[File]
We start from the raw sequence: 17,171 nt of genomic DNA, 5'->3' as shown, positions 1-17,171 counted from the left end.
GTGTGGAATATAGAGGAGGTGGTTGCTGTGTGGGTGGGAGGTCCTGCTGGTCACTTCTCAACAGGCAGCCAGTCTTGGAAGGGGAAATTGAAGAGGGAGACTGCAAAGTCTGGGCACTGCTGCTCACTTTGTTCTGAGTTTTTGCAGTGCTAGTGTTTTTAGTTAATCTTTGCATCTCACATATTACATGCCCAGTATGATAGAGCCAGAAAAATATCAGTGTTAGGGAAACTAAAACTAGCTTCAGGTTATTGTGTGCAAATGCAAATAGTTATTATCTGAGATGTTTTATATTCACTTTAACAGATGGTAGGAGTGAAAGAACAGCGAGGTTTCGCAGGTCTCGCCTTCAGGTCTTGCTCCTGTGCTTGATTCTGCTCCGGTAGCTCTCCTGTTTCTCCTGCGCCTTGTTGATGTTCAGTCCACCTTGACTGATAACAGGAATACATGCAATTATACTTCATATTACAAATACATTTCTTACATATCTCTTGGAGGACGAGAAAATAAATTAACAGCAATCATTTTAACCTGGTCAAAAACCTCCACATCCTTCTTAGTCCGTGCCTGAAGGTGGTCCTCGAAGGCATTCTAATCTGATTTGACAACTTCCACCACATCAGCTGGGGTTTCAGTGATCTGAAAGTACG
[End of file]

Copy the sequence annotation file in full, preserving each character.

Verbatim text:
We start from the raw sequence: 17,171 nt of genomic DNA, 5'->3' as shown, positions 1-17,171 counted from the left end.
GTGTGGAATATAGAGGAGGTGGTTGCTGTGTGGGTGGGAGGTCCTGCTGGTCACTTCTCAACAGGCAGCCAGTCTTGGAAGGGGAAATTGAAGAGGGAGACTGCAAAGTCTGGGCACTGCTGCTCACTTTGTTCTGAGTTTTTGCAGTGCTAGTGTTTTTAGTTAATCTTTGCATCTCACATATTACATGCCCAGTATGATAGAGCCAGAAAAATATCAGTGTTAGGGAAACTAAAACTAGCTTCAGGTTATTGTGTGCAAATGCAAATAGTTATTATCTGAGATGTTTTATATTCACTTTAACAGATGGTAGGAGTGAAAGAACAGCGAGGTTTCGCAGGTCTCGCCTTCAGGTCTTGCTCCTGTGCTTGATTCTGCTCCGGTAGCTCTCCTGTTTCTCCTGCGCCTTGTTGATGTTCAGTCCACCTTGACTGATAACAGGAATACATGCAATTATACTTCATATTACAAATACATTTCTTACATATCTCTTGGAGGACGAGAAAATAAATTAACAGCAATCATTTTAACCTGGTCAAAAACCTCCACATCCTTCTTAGTCCGTGCCTGAAGGTGGTCCTCGAAGGCATTCTAATCTGATTTGACAACTTCCACCACATCAGCTGGGGTTTCAGTGATCTGAAAGTACG